Efforts made to crack down on distracted drivers on U.S. 29

Vehicular crashes are up on Virginia roads this year and late last month area law enforcement agencies teamed up on to enforce speeding and distracted driving laws on U.S. 29. On July 21, Albemarle County Police, Charlottesville Police, and the University of Virginia police were out in force from the Greene County border to the Nelson County line. 

“We usually see at least 700,000 vehicles daily on that stretch of roadway,” said Albemarle Master Police Officer Kate Kane. “Consequently it adds up to a lot of crashes unfortunately.” 

During the one-day initiative on July 21, there were 197 traffic stops and 201 summons were given out. Just over half of those were for speeding. The chances of surviving are dramatically diminished the faster you go.

“Logic would tell you that when speed goes up, survivability goes down,” Kane said. “We don’t realize how fragile we are. Even with the seat belts, even with the air bags, even with the best protection technology, we cannot avoid all crashes. If you’re traveling at 75 miles an hour or higher, your body just can’t take that kind of impact.”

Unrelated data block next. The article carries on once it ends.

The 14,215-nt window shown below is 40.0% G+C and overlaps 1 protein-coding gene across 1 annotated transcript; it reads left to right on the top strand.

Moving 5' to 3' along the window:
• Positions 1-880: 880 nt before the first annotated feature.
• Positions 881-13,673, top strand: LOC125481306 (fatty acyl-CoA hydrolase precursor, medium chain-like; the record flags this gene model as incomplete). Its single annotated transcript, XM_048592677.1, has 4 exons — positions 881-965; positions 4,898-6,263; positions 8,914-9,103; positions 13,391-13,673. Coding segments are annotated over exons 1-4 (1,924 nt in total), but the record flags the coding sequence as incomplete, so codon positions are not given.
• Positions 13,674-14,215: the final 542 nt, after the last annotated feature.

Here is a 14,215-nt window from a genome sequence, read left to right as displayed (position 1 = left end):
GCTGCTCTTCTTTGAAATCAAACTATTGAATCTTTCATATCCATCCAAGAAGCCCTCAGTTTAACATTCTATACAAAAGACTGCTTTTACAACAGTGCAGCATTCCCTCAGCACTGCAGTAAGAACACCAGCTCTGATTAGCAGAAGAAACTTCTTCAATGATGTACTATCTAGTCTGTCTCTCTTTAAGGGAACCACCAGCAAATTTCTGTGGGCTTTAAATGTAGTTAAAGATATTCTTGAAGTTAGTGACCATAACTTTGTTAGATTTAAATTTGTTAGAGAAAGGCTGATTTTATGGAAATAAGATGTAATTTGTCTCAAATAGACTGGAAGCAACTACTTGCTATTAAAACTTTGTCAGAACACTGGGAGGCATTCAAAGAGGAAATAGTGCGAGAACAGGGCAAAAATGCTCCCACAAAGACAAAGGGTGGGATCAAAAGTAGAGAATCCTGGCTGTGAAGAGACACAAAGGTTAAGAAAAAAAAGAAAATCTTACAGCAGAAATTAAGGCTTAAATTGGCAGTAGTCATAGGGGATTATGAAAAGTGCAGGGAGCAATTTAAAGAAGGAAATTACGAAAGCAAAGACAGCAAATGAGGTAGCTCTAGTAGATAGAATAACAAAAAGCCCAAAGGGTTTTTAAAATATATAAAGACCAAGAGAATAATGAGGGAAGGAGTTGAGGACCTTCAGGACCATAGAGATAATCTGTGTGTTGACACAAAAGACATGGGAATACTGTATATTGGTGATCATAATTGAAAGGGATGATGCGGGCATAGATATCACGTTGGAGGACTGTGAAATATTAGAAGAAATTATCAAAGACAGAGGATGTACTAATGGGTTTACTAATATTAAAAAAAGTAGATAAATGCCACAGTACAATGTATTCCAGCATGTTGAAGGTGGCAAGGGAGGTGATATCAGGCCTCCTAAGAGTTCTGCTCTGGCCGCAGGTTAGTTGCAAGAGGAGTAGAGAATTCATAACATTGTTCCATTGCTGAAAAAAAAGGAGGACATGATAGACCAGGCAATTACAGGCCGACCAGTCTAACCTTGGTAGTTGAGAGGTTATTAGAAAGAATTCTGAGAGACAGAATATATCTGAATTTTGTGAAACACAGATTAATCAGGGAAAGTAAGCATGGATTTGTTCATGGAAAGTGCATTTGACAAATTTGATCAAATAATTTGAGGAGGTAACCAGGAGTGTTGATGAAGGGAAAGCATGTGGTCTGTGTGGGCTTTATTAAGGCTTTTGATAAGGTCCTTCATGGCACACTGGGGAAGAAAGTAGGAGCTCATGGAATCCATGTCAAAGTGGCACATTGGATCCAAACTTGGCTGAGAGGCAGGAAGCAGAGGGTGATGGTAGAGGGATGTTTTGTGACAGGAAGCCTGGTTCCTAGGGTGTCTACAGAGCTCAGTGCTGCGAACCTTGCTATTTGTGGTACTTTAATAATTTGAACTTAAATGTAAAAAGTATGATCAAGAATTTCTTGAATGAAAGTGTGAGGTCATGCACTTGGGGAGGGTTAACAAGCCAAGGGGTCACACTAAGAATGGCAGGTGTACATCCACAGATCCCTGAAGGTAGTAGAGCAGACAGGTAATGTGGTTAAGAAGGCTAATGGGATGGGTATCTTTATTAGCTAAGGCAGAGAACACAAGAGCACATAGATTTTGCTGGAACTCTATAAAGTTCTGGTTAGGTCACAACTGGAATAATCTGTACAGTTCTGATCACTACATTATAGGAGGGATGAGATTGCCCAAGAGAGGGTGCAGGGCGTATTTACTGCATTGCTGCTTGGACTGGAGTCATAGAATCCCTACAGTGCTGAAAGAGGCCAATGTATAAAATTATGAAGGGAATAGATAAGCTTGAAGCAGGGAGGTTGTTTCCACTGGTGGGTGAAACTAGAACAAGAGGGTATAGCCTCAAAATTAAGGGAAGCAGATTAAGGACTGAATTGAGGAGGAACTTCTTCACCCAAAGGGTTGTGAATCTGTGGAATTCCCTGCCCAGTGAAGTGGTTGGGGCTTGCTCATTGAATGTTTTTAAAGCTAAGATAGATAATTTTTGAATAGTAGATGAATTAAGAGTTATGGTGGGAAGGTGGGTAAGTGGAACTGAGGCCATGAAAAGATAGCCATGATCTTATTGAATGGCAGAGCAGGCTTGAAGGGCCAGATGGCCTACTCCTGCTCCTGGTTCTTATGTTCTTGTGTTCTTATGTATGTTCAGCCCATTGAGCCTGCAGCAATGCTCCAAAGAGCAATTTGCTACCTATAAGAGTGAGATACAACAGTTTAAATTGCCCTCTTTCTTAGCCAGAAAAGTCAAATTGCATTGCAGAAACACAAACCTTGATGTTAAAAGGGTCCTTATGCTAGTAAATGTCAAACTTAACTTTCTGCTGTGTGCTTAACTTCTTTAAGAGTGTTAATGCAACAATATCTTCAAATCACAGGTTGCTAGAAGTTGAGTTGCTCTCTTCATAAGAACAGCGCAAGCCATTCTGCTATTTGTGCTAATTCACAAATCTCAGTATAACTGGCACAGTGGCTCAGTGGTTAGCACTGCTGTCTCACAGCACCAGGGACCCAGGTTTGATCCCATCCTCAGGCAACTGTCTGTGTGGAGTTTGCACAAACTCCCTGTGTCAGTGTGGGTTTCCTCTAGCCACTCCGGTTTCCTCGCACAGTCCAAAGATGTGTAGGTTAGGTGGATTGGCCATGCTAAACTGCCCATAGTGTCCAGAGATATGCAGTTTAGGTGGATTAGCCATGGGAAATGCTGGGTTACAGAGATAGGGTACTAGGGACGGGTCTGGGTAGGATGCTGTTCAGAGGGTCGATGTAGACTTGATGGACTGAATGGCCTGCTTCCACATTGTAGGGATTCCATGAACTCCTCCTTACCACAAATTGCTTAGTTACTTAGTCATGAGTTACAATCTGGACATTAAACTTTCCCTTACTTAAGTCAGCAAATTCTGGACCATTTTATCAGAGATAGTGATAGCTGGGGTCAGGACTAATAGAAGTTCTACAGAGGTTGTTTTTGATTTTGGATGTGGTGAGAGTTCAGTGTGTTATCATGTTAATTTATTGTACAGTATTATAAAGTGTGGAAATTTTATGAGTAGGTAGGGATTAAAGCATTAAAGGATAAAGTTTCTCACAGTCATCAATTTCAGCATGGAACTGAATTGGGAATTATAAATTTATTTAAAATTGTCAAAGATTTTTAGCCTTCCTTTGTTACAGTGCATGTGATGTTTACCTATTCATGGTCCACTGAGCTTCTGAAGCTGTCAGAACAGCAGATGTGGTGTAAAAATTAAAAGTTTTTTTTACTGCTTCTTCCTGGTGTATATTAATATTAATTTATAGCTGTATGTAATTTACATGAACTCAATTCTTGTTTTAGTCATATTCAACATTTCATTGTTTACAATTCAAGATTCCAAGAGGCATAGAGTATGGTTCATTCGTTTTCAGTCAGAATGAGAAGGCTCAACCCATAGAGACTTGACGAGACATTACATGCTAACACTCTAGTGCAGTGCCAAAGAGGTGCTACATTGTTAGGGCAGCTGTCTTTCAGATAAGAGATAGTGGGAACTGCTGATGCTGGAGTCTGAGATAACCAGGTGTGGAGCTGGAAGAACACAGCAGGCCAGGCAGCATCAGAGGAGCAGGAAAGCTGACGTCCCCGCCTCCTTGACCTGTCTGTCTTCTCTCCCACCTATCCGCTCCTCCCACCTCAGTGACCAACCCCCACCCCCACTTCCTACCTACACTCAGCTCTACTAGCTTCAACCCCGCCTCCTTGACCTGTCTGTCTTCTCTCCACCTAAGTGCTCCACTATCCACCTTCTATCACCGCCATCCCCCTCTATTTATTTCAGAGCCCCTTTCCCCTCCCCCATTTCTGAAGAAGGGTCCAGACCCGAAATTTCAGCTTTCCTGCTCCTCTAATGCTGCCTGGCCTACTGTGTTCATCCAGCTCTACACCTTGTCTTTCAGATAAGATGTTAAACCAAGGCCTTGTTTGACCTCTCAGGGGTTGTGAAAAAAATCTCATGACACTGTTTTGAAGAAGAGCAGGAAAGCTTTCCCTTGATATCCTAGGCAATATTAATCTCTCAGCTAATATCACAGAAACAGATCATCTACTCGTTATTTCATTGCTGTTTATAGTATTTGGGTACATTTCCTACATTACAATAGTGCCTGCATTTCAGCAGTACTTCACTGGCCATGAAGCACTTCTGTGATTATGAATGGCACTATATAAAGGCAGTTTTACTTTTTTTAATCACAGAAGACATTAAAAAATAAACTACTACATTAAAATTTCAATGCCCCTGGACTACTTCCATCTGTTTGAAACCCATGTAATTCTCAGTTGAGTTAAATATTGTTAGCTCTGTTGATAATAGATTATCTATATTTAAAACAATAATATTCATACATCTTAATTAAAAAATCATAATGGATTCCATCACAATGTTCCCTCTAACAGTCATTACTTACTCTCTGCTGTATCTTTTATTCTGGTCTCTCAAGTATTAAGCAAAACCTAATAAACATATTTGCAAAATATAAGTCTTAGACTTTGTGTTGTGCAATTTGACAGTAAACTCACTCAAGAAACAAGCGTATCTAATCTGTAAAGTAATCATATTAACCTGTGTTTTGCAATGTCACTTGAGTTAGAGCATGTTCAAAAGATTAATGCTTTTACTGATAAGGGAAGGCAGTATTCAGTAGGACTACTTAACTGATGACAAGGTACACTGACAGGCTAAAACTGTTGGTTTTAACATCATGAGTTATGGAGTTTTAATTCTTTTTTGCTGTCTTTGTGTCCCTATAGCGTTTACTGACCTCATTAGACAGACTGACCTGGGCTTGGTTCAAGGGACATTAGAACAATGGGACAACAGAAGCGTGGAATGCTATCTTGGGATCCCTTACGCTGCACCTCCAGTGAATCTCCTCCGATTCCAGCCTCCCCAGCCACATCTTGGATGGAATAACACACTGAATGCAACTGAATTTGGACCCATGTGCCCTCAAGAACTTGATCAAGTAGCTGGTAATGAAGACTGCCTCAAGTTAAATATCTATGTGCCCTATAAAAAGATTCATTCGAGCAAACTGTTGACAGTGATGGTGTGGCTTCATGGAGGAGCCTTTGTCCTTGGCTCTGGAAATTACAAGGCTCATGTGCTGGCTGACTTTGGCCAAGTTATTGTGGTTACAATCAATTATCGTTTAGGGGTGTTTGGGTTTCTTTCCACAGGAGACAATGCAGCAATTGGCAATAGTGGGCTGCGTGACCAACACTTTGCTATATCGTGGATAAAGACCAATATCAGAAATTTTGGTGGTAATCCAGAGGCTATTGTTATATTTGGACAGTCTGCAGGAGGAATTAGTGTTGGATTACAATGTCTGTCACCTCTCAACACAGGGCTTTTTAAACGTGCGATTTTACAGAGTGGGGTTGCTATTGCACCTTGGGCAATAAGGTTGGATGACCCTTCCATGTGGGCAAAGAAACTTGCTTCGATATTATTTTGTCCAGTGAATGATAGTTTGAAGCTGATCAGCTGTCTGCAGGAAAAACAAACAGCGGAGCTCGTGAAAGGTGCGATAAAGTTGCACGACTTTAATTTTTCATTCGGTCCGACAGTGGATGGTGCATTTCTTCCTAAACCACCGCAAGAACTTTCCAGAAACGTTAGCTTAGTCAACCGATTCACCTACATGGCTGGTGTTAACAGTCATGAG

As of today, there have been 527 fatalities on Virginia roads in 2022 according to a dashboard on the Virginia Department of Transportation’s website.

An image of crash data in the Charlottesville area as depicted on a VDOT interactive map

Before you go: The time to write and research of this article is covered by paid subscribers to Charlottesville Community Engagement. In fact, this particular installment comes from the August 2, 2022 edition of the program. To ensure this research can be sustained, please consider becoming a paid subscriber or contributing monthly through Patreon.

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